The History of the Local Area

Skeeby

Steeped in history, Skeeby is a small, ancient village nestled on the edge of the Yorkshire Dales. The village is situated in a highly rural and lightly populated area, set among a few small market towns and dozens of villages and hamlets. It lies some two miles from the market town of Richmond.

Skeeby was recorded as Schirebi in the Domesday Book:

‘In Skeeby there are six carucates and there could be four ploughs there’.

In other early references, the village is known as: Schireby [11th cent], Scythebi and Scideby [12th cent] Schideby, Skitteby and Skytheby [13th & 14th cent] Skeitby and Skeby [16th cent].

Skeeby may have been the location of either a sacred well or chantry chapel dedicated to St Osyth [a]. This female saint came from Scythia and the origin of the village name may be in an early association with her.

The Crown Patent Rolls also record a hermitage at Skeeby in 1328 [b].

Early Buildings

The earliest remaining buildings in the village date from as far back as the 17th & 18th century. There is a Wesleyan chapel, built in 1861 which is now a house; a chapel of ease to the ancient church of St. Agatha at Easby, built in 1840, which is the parish church; and a small 19th century School, now also a house [d]. There is also a Manor House although curiously the village was never part of a single estate or manor.

In the 12th century, Robert, son of Alexander Musard [e] granted one of Skeeby’s two early water mills to St. Agatha's Abbey [f][g]. In 1205, the abbot gave:

“10 marks and a palfrey for having seisin of 2 carucates of land and a mill in Skeeby” [h]

The existing mill, which was re-built in the late 1800s, now provides the accommodation for The Old Mill Centre.

Gilling Beck

Skeeby straddles the A6108 road which leads into Richmond. It has elongated areas of village green and two streams which follow the roadside. These flow into Gilling Beck, which becomes Skeeby Beck, a branch of the river Swale, which borders the land of The Old Mill Centre.

Gilling Beck disappears from our property under Skeeby Bridge, just at the end of the track that leads to our centre, Mill Lane. The origins of the bridge date from the early 14th century, being widened to its present size by John Carr in 1781/2. Beyond the bridge the river is named Skeeby Beck.

Skeeby Today

The village became one of the earliest conservation areas in Yorkshire and contains two working farms renowned for arable and sheep farming. The small village shop and post office closed some years ago. The village pub, the Travellers Rest closed more recently but the villagers are keen that it re-opens.

The Old Mill

Barbara & Mick are keen to piece together history about Skeeby, especially uncovering the Mill’s place in that story. The Mill was converted into a residential property by the previous owner in the 1970s but the owner before that sold tiles on the site. Other than that, information that has been given to us has been rather sketchy. We do know, however, that in 1890, Skeeby mill was owned by Darwin William, a corn miller [i].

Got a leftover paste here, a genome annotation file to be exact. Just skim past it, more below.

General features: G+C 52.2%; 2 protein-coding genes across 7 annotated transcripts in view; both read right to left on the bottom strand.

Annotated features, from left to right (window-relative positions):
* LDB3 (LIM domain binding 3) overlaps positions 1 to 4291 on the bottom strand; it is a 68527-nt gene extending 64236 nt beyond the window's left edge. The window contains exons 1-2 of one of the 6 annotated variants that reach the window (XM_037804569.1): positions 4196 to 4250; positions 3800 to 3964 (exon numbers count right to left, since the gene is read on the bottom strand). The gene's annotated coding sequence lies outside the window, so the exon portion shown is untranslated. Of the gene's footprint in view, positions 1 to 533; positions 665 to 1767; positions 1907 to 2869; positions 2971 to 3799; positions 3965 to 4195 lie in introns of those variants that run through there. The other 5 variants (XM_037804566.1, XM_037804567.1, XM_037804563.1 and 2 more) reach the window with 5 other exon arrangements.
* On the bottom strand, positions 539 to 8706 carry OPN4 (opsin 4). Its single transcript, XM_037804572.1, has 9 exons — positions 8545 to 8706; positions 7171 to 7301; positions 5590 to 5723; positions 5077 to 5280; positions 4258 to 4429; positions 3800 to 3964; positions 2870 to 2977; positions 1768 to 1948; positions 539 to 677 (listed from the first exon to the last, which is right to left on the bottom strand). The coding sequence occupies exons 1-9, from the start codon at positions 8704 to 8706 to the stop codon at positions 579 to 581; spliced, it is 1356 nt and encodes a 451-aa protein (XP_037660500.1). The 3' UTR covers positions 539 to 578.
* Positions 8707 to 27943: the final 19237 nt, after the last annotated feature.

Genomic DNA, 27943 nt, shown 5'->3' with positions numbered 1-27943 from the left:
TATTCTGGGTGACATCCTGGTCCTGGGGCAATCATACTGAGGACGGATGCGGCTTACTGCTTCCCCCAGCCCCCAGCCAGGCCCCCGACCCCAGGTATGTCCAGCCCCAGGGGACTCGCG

Information collated from British History Online www.british-history.ac.uk, 'Parishes: Easby', A History of the County of York North Riding: Volume 1 (1914), pp. 51-64, edited by William Page, 1914 Wikipedia en.wikipedia.org/wiki/Richmond (then search for Skeeby) and personal commentary, quoting from the following sources:

  • [a] Clarkson ‘The History of Richmond’ 1814
  • [b] The Victoria County History – Yorkshire North Riding’ Vol 1 1968
  • [c] The Richmond Review 2007
  • [d] Hatcher ‘Richmondshire Architecture’ 1990
  • [e] fn. 13: See Egerton MS. 2827, fol. 119 d. [f] fn. 147: See Hartforth, Gilling parish. [g] fn 148: See Egerton MS. 2827, fol. 119 d.
  • [h] fn. 152 : See Rot. de Oblatis et Fin. (Rec. Com.),264. [i] Transcript of the entry for the Post Office, professions and trades for EASBY in Bulmer's Directory of 1890 from Genuki: Easby www.genuki.org.uk

Richmond

The jewel in the heart of North Yorkshire

Richmond is a town of unique character and beauty which has remained relatively unchanged through the ages. It is an historic Yorkshire Dales market town, with Norman castle, Georgian architecture, cobbled market place, monuments and abbeys, the fast flowing river Swale and breathtaking scenery. Situated on the edge of the Yorkshire Dales National Park, Richmond is a town that inspires painters and poets, past and present.

Founded in 1017 by the Normans, the town grew up around the castle built on the 'riche-mont' or 'strong-hill' that gave the town its identity and whose massive keep dominates all other buildings around. Richmond was an important regional centre in the medieval period, when royal charters were granted giving rights to hold markets and fairs.

The Georgian era was one of great prosperity for the town, when many distinctive, fine buildings were constructed, and one of the first gas works in Europe was built. Many of the houses built at that time surround the cobbled market place, said to be one of the largest in England, with the Church of the Holy Trinity rising from its centre.

With its diverse variety of shops and numerous pubs, hotels and restaurants, and its proximity to the most stunning scenery, Richmond remains one of the most beautiful and rewarding places to visit in the UK.

Go to Richmond Tourist Information Centre for more information and local knowledge, opened daily from 9.30am - 5.30pm
Friary Gardens, Victoria Road, Richmond, DL10 4AJ
Tel: 01748 828742
Email: richmondtic@richmondshire.gov

See Richmond Online for more information www.richmond.org

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